If history repeats itself, and the unexpected always happens, how incapable must Man be of learning from experience. – George Bernard Shaw

One of the key themes in the holy grail of value investing literature, Benjamin Graham’s Intelligent Investor, is that the author has absolutely no patience for those analysts who work from forward forecasts. In particular, Graham notes that the rising trend of analysts predicting stock prices based on forward forecasts is distorting the market and misleading investors.

earnings estimates

Earnings estimation trends have increased

Unfortunately this trend has only increased, reaching fever pitch in the late 90’s and 2007 as analysts predicted infinitely rising profits based on facts and figures plucked from thin air, as unless market analysts own time machines, it is impossible to predict future earnings as no one knows what is just around the corner.

Cisco best example of earnings beat down

For the most part, this applies to high growth companies, in particular, tech companies, which have become the darlings of analysts, forecasting infinite growth rates for eternity. History is strewn with the corpses of companies that have failed to live up to expectations, Cisco Systems, Inc. (NASDAQ:CSCO) is the best example. Boosted by forward earnings estimates and promises of ever increasing profits and revenues back in the midst of the tech bubble, Cisco was at one point the world’s largest company, outpacing the likes of oil behemoth Exxon Mobil Corporation (NYSE:XOM). However, these profits were never realized and the stock quickly fell back to earth. That said, nowadays, based on Cisco’s experience, strong balance sheet, profit margins and steady rate of growth, the company looks attractive – how things have changed.

Priceline.com investors duped in tech bubble

Elsewhere, holders of Priceline.com Inc (NASDAQ:PCLN) stock were equally duped in the tech bubble. Promised years of recurring profits, speculators drove the price up to just under $1000 per share on earnings of only $0.03 – a TTM P/E of 33,333, yet analysts promised that this valuation would be justified soon. Holders of Priceline.com stock are only now just breaking even. (If you had bought at the peak you would still be holding a loss of 7% in nominal terms.) This has not stopped analysts from predicting a 62% rise in EPS this year and of course the stock price has been driven up to trade at a TTM P/E of 31 and a forward P/E of 19. Still, the company is in a significantly better position to achieve its growth than it was before.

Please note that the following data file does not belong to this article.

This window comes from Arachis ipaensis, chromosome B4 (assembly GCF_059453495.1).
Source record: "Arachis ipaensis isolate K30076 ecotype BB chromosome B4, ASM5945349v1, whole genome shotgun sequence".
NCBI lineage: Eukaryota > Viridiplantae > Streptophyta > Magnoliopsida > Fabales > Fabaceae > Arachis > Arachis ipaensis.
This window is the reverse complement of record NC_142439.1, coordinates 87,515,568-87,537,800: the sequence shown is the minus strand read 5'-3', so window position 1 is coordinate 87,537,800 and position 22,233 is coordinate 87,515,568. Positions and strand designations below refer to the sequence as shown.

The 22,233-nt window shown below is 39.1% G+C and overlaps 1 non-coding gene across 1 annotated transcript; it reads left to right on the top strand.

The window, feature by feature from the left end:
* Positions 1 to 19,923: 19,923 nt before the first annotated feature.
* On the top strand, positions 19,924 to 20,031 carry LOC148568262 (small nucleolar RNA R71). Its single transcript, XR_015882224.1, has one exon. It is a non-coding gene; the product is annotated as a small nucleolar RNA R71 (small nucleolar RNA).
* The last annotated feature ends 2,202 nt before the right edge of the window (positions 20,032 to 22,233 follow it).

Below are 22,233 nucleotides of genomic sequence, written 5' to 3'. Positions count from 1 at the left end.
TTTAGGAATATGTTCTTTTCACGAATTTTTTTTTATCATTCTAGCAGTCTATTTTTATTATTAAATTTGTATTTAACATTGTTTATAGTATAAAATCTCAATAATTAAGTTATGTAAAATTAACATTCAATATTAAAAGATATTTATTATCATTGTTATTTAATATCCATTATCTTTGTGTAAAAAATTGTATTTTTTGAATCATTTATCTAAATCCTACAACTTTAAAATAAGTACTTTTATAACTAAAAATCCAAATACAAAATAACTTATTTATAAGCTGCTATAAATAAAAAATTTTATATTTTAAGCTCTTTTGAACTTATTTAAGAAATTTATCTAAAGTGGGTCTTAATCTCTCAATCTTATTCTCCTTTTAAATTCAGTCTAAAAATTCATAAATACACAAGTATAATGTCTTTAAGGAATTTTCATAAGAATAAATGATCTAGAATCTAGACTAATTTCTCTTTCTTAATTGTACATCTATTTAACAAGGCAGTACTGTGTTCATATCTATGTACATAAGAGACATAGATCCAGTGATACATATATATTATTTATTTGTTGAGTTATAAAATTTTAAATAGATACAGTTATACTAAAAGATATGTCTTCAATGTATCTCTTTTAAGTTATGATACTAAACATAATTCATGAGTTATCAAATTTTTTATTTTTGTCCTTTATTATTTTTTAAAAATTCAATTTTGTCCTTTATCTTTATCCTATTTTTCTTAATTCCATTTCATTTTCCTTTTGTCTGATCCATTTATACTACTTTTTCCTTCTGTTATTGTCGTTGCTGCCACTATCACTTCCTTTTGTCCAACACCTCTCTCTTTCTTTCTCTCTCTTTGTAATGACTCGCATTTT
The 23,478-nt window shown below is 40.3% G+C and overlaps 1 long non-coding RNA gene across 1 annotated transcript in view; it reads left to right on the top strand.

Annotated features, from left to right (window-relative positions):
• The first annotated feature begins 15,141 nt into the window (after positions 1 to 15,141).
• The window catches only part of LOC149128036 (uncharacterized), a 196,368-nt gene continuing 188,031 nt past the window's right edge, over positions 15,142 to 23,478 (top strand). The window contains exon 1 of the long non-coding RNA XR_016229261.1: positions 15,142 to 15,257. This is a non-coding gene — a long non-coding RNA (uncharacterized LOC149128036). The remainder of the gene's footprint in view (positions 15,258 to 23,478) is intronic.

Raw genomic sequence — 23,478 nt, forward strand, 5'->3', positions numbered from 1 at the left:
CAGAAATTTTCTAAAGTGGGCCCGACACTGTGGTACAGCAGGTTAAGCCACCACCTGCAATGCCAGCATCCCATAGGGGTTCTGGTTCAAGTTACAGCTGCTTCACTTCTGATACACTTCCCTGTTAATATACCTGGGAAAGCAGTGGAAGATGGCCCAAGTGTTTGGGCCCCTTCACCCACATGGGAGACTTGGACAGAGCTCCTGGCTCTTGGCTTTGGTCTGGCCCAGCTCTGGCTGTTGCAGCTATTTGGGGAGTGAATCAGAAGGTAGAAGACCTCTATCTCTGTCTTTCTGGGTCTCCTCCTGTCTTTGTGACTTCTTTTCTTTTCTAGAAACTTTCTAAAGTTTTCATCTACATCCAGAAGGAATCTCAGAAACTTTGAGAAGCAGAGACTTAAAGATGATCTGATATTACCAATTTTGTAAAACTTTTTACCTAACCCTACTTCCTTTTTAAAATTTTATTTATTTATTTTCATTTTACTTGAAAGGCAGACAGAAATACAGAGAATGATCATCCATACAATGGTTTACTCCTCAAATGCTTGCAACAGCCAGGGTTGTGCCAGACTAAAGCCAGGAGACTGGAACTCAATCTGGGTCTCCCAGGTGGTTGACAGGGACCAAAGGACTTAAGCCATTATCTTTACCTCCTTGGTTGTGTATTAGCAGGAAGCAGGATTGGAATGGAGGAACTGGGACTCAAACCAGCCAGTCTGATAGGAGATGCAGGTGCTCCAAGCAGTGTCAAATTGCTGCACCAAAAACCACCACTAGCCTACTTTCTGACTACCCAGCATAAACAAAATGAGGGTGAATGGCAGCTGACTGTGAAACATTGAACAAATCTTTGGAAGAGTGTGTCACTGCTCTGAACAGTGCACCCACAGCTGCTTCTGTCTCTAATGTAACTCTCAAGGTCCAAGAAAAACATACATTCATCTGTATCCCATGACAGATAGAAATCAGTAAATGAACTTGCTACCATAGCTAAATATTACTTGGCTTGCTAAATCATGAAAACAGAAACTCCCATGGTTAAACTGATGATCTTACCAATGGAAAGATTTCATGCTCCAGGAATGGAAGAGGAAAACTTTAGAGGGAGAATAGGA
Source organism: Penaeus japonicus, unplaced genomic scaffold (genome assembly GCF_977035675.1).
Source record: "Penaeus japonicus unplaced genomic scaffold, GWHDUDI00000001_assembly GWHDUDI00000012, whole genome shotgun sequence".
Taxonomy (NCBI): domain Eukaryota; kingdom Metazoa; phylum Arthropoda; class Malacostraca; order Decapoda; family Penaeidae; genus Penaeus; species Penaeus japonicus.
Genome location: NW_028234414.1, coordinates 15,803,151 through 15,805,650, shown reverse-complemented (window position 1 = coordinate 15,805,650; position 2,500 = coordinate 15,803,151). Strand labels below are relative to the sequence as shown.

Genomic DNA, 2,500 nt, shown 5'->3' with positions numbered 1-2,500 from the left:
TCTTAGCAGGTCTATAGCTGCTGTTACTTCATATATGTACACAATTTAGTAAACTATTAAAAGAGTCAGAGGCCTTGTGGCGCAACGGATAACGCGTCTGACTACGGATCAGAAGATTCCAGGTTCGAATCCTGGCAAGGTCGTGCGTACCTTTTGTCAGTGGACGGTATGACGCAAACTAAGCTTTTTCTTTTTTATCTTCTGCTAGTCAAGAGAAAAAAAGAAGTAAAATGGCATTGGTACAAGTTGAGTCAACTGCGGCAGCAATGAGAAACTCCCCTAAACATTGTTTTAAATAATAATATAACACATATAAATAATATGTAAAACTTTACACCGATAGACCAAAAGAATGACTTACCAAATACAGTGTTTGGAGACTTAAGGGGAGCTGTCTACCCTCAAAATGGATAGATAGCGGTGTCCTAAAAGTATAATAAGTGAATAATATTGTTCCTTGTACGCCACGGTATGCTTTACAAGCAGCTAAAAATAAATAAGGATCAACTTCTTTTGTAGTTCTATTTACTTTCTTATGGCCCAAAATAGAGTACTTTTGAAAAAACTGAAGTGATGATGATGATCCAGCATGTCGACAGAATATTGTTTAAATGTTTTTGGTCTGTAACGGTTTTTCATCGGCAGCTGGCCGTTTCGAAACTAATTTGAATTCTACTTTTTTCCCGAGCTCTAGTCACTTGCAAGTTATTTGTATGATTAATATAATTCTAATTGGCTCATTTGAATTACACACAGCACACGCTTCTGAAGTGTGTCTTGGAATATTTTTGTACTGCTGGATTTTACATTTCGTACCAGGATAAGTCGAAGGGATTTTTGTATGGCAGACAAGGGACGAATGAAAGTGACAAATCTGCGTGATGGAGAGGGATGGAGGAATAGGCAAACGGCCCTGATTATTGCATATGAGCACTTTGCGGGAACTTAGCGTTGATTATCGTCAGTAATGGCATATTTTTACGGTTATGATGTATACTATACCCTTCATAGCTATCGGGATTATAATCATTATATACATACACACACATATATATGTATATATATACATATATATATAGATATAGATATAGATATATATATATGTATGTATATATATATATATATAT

Value investors’ arsenal

Having said all of that, it is possible to a degree to forecast the future based on the past, and this is a key tool in the value investor’s arsenal. Indeed, the most famous example is Buffett’s acquisition of The Coca-Cola Company (NYSE:KO) stock after the company released its ‘new’ Coke, a product that was an unprecedented failure. However, Coke had a solid history, good management and the company basically ran itself; in other words, Buffett could look into the future by using the company’s past. There is also Hecla Mining Company (NYSE:HL), a company that has been around for more than 100 years, experiencing both peaks and troughs in the silver market but has come out each time stronger than the last, using its experience and financial strength to snap up failing competitors.

All in all, it is unwise to use forward earnings estimates to make an investment decision. These estimates are just that—estimates—and they are no substitute for solid evidence. No matter how experienced or lucrative a company is, forward earnings estimates should always be viewed with caution and unless the company has been able to achieve a similar performance in the past, it is unlikely that it will be able to do it in the future. Investing based on estimates is not investing—its speculating or betting that something will happen in the future.